Writer: Chuck Palahniuk
Artists: Cameron Stewart & Dave McCaig
Dark Horse $3.99

James R: I was a very vocal fan of Fight Club 2: Chuck Palahniuk used the shift in medium from novel to comic to make some interesting observations about the power of art, and what it means when an artist creates something which takes on a life of its own, with the series doubling as his meditation on how Tyler Durden had become a cultural touchstone since his creation in 1996. At the end of the series though I felt that there was a definite culmination and that Fight Club was finished. Even though Palahniuk (very much to his credit) spoke out in defence and praise of comics, and said that he planned to carry on creating comics, I was still surprised that Fight Club 3 has come along. This first issue has one thing that's worth the cover price; the extraordinary art of Cameron Stewart. After producing some career-best work in Fight Club 2, he picks up where he left off, opening the story with some stunning pages which really stretch the medium, and I always love that. In terms of plot, it seems to be more of the same - the power of art again seems to be a touchstone, and once again Tyler Durden lives, bringing immediate chaos to the Narrator (now going by Balthazar). Things could yet spark into life but, Cameron Stewart aside, this opening chapter felt flat. I'll take a look at the next instalment, but Fight Club 3 feels like a tussle too far. 6/10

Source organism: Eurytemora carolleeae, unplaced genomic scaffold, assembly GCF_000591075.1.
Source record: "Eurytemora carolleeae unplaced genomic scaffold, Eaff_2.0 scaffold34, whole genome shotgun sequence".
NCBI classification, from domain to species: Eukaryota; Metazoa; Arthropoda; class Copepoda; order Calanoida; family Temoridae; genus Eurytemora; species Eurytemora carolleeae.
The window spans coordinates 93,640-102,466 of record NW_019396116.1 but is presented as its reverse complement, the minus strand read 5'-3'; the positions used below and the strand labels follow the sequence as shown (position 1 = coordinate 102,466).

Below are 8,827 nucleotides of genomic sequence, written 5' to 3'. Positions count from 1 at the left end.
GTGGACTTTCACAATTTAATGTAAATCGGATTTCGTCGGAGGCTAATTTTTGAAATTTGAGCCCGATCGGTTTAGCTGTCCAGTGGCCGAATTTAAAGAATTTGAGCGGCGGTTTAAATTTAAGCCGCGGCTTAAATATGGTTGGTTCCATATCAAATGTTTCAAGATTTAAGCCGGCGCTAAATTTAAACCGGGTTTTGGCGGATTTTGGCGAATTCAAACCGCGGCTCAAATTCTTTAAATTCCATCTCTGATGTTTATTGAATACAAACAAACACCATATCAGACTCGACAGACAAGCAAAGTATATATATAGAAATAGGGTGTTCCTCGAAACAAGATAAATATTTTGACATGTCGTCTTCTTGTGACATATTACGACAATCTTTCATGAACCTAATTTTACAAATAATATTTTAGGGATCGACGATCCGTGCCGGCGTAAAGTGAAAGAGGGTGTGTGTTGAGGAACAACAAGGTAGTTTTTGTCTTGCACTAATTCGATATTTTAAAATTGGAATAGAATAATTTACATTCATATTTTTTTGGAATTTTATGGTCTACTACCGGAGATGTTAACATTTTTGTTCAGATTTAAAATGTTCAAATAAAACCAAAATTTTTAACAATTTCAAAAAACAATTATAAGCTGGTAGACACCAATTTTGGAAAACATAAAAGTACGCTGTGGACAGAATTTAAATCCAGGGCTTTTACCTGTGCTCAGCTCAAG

Writer: Kieron Gillen
Art: Caspar Wijngaard & Mary Safro
Dynamite Entertainment $3.99